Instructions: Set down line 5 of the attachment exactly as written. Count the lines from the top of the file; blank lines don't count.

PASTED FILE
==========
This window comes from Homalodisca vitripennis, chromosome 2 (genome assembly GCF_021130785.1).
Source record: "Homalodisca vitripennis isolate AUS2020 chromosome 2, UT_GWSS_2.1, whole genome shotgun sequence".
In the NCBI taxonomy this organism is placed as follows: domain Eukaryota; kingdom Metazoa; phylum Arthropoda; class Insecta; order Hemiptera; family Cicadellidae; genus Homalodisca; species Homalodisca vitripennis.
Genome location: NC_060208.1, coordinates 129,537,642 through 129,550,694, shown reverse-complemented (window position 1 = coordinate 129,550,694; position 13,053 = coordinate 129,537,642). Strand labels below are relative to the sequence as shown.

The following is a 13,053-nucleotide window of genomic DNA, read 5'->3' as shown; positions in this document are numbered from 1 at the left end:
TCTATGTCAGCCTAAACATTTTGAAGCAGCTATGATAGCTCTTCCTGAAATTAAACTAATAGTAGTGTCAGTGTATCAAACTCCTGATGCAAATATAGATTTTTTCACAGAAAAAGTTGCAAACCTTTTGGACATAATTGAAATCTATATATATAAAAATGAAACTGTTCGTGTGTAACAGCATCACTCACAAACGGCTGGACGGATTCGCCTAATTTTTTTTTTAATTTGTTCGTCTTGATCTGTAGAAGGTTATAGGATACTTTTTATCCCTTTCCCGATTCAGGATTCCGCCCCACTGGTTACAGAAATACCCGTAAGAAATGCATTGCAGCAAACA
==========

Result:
The following is a 13,053-nucleotide window of genomic DNA, read 5'->3' as shown; positions in this document are numbered from 1 at the left end: